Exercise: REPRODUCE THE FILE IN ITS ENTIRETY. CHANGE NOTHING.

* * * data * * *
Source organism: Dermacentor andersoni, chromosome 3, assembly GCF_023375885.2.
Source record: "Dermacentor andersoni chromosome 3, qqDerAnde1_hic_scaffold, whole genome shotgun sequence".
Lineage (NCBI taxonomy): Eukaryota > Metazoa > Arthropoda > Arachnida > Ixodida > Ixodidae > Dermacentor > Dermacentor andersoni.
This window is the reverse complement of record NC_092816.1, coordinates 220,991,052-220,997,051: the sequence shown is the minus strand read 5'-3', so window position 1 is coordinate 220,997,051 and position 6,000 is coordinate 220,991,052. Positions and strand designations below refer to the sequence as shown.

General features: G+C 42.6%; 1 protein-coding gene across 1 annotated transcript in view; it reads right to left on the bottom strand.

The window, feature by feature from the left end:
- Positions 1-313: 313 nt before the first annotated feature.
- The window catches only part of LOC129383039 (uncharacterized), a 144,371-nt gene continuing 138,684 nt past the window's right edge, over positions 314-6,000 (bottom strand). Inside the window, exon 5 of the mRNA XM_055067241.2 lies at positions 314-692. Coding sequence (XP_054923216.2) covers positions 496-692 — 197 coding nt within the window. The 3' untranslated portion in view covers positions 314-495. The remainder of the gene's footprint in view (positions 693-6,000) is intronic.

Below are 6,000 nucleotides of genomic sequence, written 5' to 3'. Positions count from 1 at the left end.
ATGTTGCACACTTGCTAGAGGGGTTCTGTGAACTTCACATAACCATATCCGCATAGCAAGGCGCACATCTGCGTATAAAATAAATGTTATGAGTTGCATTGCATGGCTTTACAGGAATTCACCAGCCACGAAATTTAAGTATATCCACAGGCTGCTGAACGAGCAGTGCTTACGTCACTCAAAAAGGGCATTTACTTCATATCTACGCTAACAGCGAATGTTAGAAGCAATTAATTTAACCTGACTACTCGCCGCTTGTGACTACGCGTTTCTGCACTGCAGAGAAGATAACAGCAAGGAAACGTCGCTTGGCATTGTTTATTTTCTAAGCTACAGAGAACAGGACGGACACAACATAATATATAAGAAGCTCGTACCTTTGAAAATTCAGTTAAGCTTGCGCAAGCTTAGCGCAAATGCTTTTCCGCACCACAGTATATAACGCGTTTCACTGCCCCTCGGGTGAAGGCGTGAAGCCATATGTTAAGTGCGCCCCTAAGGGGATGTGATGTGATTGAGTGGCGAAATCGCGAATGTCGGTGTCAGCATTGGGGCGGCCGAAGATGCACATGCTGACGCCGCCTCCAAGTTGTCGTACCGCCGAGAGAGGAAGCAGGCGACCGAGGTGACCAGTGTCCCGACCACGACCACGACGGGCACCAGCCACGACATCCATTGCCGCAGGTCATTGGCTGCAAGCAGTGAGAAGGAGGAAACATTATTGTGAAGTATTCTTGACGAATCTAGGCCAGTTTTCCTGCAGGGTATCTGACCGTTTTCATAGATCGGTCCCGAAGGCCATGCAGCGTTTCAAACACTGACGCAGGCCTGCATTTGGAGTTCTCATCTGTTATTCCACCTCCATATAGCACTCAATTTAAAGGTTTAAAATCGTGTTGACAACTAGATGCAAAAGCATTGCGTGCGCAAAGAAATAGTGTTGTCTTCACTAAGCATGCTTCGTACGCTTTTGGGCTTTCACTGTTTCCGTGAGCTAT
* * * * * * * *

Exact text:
Source organism: Dermacentor andersoni, chromosome 3, assembly GCF_023375885.2.
Source record: "Dermacentor andersoni chromosome 3, qqDerAnde1_hic_scaffold, whole genome shotgun sequence".
Lineage (NCBI taxonomy): Eukaryota > Metazoa > Arthropoda > Arachnida > Ixodida > Ixodidae > Dermacentor > Dermacentor andersoni.
This window is the reverse complement of record NC_092816.1, coordinates 220,991,052-220,997,051: the sequence shown is the minus strand read 5'-3', so window position 1 is coordinate 220,997,051 and position 6,000 is coordinate 220,991,052. Positions and strand designations below refer to the sequence as shown.

General features: G+C 42.6%; 1 protein-coding gene across 1 annotated transcript in view; it reads right to left on the bottom strand.

The window, feature by feature from the left end:
- Positions 1-313: 313 nt before the first annotated feature.
- The window catches only part of LOC129383039 (uncharacterized), a 144,371-nt gene continuing 138,684 nt past the window's right edge, over positions 314-6,000 (bottom strand). Inside the window, exon 5 of the mRNA XM_055067241.2 lies at positions 314-692. Coding sequence (XP_054923216.2) covers positions 496-692 — 197 coding nt within the window. The 3' untranslated portion in view covers positions 314-495. The remainder of the gene's footprint in view (positions 693-6,000) is intronic.

Below are 6,000 nucleotides of genomic sequence, written 5' to 3'. Positions count from 1 at the left end.
ATGTTGCACACTTGCTAGAGGGGTTCTGTGAACTTCACATAACCATATCCGCATAGCAAGGCGCACATCTGCGTATAAAATAAATGTTATGAGTTGCATTGCATGGCTTTACAGGAATTCACCAGCCACGAAATTTAAGTATATCCACAGGCTGCTGAACGAGCAGTGCTTACGTCACTCAAAAAGGGCATTTACTTCATATCTACGCTAACAGCGAATGTTAGAAGCAATTAATTTAACCTGACTACTCGCCGCTTGTGACTACGCGTTTCTGCACTGCAGAGAAGATAACAGCAAGGAAACGTCGCTTGGCATTGTTTATTTTCTAAGCTACAGAGAACAGGACGGACACAACATAATATATAAGAAGCTCGTACCTTTGAAAATTCAGTTAAGCTTGCGCAAGCTTAGCGCAAATGCTTTTCCGCACCACAGTATATAACGCGTTTCACTGCCCCTCGGGTGAAGGCGTGAAGCCATATGTTAAGTGCGCCCCTAAGGGGATGTGATGTGATTGAGTGGCGAAATCGCGAATGTCGGTGTCAGCATTGGGGCGGCCGAAGATGCACATGCTGACGCCGCCTCCAAGTTGTCGTACCGCCGAGAGAGGAAGCAGGCGACCGAGGTGACCAGTGTCCCGACCACGACCACGACGGGCACCAGCCACGACATCCATTGCCGCAGGTCATTGGCTGCAAGCAGTGAGAAGGAGGAAACATTATTGTGAAGTATTCTTGACGAATCTAGGCCAGTTTTCCTGCAGGGTATCTGACCGTTTTCATAGATCGGTCCCGAAGGCCATGCAGCGTTTCAAACACTGACGCAGGCCTGCATTTGGAGTTCTCATCTGTTATTCCACCTCCATATAGCACTCAATTTAAAGGTTTAAAATCGTGTTGACAACTAGATGCAAAAGCATTGCGTGCGCAAAGAAATAGTGTTGTCTTCACTAAGCATGCTTCGTACGCTTTTGGGCTTTCACTGTTTCCGTGAGCTAT